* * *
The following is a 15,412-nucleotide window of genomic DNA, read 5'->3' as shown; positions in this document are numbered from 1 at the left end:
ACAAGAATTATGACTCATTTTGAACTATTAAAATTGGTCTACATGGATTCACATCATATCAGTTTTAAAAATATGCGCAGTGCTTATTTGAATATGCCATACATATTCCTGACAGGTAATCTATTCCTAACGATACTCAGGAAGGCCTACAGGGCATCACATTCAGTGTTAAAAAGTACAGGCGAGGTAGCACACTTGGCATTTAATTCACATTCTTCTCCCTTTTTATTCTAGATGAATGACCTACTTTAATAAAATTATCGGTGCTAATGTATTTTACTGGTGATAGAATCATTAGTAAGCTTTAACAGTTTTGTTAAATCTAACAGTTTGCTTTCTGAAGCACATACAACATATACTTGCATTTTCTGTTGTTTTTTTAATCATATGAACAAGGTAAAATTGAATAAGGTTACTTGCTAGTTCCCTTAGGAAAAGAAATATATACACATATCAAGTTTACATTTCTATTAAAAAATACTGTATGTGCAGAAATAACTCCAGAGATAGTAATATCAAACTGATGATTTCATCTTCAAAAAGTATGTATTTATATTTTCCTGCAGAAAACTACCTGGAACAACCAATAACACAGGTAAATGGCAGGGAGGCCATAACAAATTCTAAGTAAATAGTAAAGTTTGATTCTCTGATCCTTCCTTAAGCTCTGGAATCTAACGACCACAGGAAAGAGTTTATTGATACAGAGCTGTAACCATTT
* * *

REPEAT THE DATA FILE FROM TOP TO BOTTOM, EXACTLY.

The following is a 15,412-nucleotide window of genomic DNA, read 5'->3' as shown; positions in this document are numbered from 1 at the left end:
ACAAGAATTATGACTCATTTTGAACTATTAAAATTGGTCTACATGGATTCACATCATATCAGTTTTAAAAATATGCGCAGTGCTTATTTGAATATGCCATACATATTCCTGACAGGTAATCTATTCCTAACGATACTCAGGAAGGCCTACAGGGCATCACATTCAGTGTTAAAAAGTACAGGCGAGGTAGCACACTTGGCATTTAATTCACATTCTTCTCCCTTTTTATTCTAGATGAATGACCTACTTTAATAAAATTATCGGTGCTAATGTATTTTACTGGTGATAGAATCATTAGTAAGCTTTAACAGTTTTGTTAAATCTAACAGTTTGCTTTCTGAAGCACATACAACATATACTTGCATTTTCTGTTGTTTTTTTAATCATATGAACAAGGTAAAATTGAATAAGGTTACTTGCTAGTTCCCTTAGGAAAAGAAATATATACACATATCAAGTTTACATTTCTATTAAAAAATACTGTATGTGCAGAAATAACTCCAGAGATAGTAATATCAAACTGATGATTTCATCTTCAAAAAGTATGTATTTATATTTTCCTGCAGAAAACTACCTGGAACAACCAATAACACAGGTAAATGGCAGGGAGGCCATAACAAATTCTAAGTAAATAGTAAAGTTTGATTCTCTGATCCTTCCTTAAGCTCTGGAATCTAACGACCACAGGAAAGAGTTTATTGATACAGAGCTGTAACCATTT